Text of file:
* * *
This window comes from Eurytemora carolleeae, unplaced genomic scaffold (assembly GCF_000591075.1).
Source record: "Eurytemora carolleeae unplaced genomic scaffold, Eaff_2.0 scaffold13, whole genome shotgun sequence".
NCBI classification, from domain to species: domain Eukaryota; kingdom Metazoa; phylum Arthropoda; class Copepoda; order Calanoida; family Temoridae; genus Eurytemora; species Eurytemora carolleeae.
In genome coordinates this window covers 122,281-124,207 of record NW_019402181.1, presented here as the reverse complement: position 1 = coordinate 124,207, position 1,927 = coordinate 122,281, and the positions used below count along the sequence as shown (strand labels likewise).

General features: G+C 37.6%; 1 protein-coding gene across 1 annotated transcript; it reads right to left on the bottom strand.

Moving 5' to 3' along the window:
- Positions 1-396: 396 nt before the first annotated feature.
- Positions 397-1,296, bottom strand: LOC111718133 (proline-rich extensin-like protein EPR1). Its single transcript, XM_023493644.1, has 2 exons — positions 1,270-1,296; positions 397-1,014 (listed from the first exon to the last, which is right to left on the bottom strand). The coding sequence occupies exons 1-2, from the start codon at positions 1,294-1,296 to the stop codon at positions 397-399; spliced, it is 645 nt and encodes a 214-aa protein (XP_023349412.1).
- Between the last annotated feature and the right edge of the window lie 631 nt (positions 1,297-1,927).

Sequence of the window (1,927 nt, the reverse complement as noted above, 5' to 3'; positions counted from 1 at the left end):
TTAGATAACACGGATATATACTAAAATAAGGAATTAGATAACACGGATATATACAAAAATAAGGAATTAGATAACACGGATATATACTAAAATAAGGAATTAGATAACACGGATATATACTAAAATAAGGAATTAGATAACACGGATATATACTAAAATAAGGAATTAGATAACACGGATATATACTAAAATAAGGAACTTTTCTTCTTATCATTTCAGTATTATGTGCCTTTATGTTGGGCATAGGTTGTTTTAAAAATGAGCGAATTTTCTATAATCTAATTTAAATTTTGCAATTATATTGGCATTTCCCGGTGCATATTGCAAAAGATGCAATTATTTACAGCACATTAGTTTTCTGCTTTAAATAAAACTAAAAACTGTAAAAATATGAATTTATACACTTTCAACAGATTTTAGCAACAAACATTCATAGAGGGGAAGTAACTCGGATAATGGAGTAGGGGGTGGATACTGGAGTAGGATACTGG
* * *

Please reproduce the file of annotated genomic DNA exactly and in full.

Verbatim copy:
This window comes from Eurytemora carolleeae, unplaced genomic scaffold (assembly GCF_000591075.1).
Source record: "Eurytemora carolleeae unplaced genomic scaffold, Eaff_2.0 scaffold13, whole genome shotgun sequence".
NCBI classification, from domain to species: domain Eukaryota; kingdom Metazoa; phylum Arthropoda; class Copepoda; order Calanoida; family Temoridae; genus Eurytemora; species Eurytemora carolleeae.
In genome coordinates this window covers 122,281-124,207 of record NW_019402181.1, presented here as the reverse complement: position 1 = coordinate 124,207, position 1,927 = coordinate 122,281, and the positions used below count along the sequence as shown (strand labels likewise).

General features: G+C 37.6%; 1 protein-coding gene across 1 annotated transcript; it reads right to left on the bottom strand.

Moving 5' to 3' along the window:
- Positions 1-396: 396 nt before the first annotated feature.
- Positions 397-1,296, bottom strand: LOC111718133 (proline-rich extensin-like protein EPR1). Its single transcript, XM_023493644.1, has 2 exons — positions 1,270-1,296; positions 397-1,014 (listed from the first exon to the last, which is right to left on the bottom strand). The coding sequence occupies exons 1-2, from the start codon at positions 1,294-1,296 to the stop codon at positions 397-399; spliced, it is 645 nt and encodes a 214-aa protein (XP_023349412.1).
- Between the last annotated feature and the right edge of the window lie 631 nt (positions 1,297-1,927).

Sequence of the window (1,927 nt, the reverse complement as noted above, 5' to 3'; positions counted from 1 at the left end):
TTAGATAACACGGATATATACTAAAATAAGGAATTAGATAACACGGATATATACAAAAATAAGGAATTAGATAACACGGATATATACTAAAATAAGGAATTAGATAACACGGATATATACTAAAATAAGGAATTAGATAACACGGATATATACTAAAATAAGGAATTAGATAACACGGATATATACTAAAATAAGGAACTTTTCTTCTTATCATTTCAGTATTATGTGCCTTTATGTTGGGCATAGGTTGTTTTAAAAATGAGCGAATTTTCTATAATCTAATTTAAATTTTGCAATTATATTGGCATTTCCCGGTGCATATTGCAAAAGATGCAATTATTTACAGCACATTAGTTTTCTGCTTTAAATAAAACTAAAAACTGTAAAAATATGAATTTATACACTTTCAACAGATTTTAGCAACAAACATTCATAGAGGGGAAGTAACTCGGATAATGGAGTAGGGGGTGGATACTGGAGTAGGATACTGG